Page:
Trade relations between Canada and China may be poised to sour even further, as China warned Canada on July 6 not to meddle in China's affairs after Prime Minister Justin Trudeau spoke out against China's involvement in Hong Kong. China also released a statement warning Chinese citizens about travelling to Canada due to "frequent violent actions" by Canada's police forces.
Trade in agriculture commodities varies, with disappointing movement of canola and soybeans, while other commodities are on the move. Statistics Canada reports Canada's canola exports to China at 253,025 metric tons in the month of May, below desirable volumes, but the second highest volume shipped in 14 months. The 33,013 mt of flax exported to China was the highest volume shipped in 11 months. The 239,318 mt of dry peas exported was the largest volume shipped in eight months. The 320,527 mt of wheat shipped was the largest monthly volume shipped in 12 months.
The USDA's recent attache report Grain and Feed Update for China reports that Canada is in the running along with Australia and the United States in movement of wheat to China in 2020, quoting China's official import data that shows 1.2 million metric tons of Canadian wheat imported in the first six months of 2020, along with 1 mmt of Australian wheat and 1.3 mmt of U.S. wheat. The attache report increased their wheat import forecast for China for 2019-20 to 4.5 mmt, while also increasing their 2020-21 import forecast to 6 mmt. This would be the highest annual imports since the 2013-14 crop year.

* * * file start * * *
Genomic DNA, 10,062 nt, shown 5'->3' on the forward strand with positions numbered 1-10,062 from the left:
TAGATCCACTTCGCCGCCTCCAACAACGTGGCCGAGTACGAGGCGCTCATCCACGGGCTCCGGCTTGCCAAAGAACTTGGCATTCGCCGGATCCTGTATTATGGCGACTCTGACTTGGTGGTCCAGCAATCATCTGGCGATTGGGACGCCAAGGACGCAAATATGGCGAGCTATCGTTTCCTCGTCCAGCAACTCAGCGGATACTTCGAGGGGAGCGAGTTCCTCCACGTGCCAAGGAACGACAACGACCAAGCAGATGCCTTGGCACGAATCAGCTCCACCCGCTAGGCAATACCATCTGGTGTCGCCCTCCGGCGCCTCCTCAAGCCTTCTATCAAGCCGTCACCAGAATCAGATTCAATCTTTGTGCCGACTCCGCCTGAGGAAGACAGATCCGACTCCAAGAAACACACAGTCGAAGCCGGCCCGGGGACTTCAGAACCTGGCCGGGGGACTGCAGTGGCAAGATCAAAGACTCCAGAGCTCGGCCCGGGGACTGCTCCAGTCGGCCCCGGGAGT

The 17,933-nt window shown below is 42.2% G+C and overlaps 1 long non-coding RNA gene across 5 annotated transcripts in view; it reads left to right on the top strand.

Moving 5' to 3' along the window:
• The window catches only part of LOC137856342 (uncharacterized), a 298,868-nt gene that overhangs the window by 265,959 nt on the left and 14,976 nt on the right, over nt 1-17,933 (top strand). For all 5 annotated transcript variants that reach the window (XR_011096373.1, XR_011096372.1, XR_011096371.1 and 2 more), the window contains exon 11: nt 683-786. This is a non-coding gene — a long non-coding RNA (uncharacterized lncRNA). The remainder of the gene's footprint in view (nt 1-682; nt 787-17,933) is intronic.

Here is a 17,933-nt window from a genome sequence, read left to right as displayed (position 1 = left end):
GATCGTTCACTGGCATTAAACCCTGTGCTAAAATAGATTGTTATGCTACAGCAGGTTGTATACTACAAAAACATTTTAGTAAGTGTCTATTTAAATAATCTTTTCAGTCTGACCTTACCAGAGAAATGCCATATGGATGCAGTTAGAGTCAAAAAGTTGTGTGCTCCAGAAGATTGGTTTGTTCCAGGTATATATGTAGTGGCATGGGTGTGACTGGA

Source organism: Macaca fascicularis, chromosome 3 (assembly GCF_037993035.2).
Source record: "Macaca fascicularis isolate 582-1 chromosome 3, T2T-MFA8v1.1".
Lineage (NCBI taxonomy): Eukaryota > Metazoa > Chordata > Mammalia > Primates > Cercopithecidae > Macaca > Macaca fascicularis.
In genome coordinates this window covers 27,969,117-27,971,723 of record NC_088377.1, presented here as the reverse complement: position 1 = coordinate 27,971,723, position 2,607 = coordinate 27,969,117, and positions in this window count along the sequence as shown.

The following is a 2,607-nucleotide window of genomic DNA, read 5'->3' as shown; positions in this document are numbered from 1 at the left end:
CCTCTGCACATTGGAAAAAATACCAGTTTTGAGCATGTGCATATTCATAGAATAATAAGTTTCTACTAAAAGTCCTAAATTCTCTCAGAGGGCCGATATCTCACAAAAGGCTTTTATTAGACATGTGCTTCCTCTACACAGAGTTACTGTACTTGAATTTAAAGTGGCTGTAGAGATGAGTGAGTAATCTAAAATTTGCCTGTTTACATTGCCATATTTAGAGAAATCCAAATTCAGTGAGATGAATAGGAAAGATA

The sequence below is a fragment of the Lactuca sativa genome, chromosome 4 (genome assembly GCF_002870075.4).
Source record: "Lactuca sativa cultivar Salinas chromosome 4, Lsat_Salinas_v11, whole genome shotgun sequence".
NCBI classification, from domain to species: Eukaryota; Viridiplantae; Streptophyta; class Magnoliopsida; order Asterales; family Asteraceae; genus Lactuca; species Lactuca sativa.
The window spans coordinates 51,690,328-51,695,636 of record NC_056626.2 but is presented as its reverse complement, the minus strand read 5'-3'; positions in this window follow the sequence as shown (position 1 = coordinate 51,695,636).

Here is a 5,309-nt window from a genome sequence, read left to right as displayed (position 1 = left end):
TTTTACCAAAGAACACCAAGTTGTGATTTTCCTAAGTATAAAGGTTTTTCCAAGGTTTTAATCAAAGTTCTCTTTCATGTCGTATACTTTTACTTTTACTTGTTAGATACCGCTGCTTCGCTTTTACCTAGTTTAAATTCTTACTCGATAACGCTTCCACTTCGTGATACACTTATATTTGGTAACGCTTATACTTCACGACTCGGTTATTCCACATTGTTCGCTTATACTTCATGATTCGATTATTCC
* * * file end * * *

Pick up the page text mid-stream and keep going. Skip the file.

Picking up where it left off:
The attached chart shows China's ending stocks of wheat (brown line against the primary vertical axis) estimated to rise for the eighth consecutive year in 2020-21 to 161.855 mmt, derived from the USDA's Foreign Agricultural Service tables, while the most recent attache report pegs this number at 163.755 mmt. This would reflect eight consecutive years of increasing stocks.
Despite this trend, imports are estimated to rise for a second year to 6 mmt in 2020-21. Since 1995-96, imports have only been estimated higher in two years.
Quality in China's crop is an obvious issue, with the USDA revising higher their estimate for feed use, noting the use of sprouted wheat to replace corn in the ration, as well as issues with wheat protein and gluten levels in some areas as some wheat crops were harvested weeks earlier than normal due to concerns of drought in the country's northern growing areas.
Recovery in China's feed sector will be key, with the USDA revising estimated feed wheat use higher to 19 mmt, above average, but well-below the 35 mmt record feed use. This will take many months to play out, but the eight-year trend of production exceeding use in China could be challenged in the year ahead.
Cliff Jamieson can be reached at firstname.lastname@example.org
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